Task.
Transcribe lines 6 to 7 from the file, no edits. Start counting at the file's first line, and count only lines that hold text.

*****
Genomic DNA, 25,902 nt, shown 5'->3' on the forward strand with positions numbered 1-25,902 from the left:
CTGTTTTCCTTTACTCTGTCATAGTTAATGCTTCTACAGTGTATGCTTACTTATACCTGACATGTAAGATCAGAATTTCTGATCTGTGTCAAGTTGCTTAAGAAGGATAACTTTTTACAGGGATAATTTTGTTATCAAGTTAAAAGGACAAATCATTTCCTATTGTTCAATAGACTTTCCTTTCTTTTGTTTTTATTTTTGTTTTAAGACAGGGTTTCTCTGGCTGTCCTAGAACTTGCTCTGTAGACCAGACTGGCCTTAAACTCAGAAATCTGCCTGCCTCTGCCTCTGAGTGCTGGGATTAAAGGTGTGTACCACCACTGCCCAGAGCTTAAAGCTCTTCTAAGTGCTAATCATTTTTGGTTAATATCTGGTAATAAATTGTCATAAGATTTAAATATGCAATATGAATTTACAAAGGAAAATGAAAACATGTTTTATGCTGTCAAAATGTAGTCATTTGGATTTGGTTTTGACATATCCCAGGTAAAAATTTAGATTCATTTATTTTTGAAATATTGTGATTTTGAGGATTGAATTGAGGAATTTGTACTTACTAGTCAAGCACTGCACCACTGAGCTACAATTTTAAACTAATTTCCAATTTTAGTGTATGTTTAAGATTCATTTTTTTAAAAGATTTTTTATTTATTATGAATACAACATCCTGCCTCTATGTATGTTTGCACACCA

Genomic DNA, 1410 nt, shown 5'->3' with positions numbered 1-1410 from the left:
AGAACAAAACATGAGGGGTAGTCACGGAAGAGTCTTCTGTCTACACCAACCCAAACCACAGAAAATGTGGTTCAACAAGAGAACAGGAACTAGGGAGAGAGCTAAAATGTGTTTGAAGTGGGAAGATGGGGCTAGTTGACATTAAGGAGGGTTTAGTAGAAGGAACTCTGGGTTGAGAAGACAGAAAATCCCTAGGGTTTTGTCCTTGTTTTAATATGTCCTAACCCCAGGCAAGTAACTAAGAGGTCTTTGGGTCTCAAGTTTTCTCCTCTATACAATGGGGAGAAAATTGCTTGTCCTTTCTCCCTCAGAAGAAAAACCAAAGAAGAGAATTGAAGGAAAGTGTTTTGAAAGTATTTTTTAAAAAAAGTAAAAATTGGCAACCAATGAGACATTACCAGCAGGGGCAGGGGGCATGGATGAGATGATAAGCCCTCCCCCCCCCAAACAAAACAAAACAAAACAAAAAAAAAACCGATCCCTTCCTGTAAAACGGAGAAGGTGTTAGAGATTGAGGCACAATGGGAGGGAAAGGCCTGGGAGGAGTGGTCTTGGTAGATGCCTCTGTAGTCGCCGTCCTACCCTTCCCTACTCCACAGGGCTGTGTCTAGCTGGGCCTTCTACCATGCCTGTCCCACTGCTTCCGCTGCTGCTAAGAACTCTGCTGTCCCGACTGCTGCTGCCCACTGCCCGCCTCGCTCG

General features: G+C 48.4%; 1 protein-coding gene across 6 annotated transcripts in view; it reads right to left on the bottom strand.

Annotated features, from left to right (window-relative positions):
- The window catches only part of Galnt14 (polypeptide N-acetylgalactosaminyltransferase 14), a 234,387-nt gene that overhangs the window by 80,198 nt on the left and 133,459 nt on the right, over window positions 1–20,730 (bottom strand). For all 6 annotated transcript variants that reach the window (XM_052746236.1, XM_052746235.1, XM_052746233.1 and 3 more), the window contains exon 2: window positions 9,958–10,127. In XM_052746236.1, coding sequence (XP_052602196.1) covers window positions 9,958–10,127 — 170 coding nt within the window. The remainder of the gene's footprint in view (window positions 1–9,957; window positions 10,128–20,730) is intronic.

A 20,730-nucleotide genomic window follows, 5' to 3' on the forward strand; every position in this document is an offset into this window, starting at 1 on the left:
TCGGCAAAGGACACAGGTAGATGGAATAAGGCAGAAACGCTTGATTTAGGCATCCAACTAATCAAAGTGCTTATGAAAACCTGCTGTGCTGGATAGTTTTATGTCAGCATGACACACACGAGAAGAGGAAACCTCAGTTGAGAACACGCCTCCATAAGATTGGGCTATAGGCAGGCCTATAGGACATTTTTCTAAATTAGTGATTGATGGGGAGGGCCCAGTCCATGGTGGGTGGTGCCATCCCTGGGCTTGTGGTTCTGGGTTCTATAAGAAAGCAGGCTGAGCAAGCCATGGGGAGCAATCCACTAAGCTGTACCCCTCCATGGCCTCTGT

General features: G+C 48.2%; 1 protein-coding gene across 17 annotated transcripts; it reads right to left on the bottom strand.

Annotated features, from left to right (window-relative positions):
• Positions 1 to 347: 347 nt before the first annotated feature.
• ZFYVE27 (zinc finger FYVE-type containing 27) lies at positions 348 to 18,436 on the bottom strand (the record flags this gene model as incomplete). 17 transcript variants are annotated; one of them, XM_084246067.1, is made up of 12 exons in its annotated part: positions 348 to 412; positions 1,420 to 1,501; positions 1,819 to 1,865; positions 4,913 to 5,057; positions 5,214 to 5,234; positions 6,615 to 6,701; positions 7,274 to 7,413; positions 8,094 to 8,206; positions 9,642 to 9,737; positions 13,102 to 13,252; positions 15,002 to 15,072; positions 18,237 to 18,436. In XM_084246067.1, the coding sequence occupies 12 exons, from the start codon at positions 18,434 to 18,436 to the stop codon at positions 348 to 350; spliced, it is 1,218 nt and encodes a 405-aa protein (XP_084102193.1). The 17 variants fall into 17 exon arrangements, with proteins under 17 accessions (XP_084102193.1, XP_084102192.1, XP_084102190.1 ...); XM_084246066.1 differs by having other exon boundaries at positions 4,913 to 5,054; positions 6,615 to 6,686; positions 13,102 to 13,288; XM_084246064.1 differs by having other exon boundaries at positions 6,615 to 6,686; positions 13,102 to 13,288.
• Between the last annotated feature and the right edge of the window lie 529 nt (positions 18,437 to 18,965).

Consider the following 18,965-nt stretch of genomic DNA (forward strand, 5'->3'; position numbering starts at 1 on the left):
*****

Annotated features, from left to right (window-relative positions):
- The window catches only part of Galnt14 (polypeptide N-acetylgalactosaminyltransferase 14), a 234,387-nt gene that overhangs the window by 80,198 nt on the left and 133,459 nt on the right, over window positions 1–20,730 (bottom strand). For all 6 annotated transcript variants that reach the window (XM_052746236.1, XM_052746235.1, XM_052746233.1 and 3 more), the window contains exon 2: window positions 9,958–10,127. In XM_052746236.1, coding sequence (XP_052602196.1) covers window positions 9,958–10,127 — 170 coding nt within the window. The remainder of the gene's footprint in view (window positions 1–9,957; window positions 10,128–20,730) is intronic.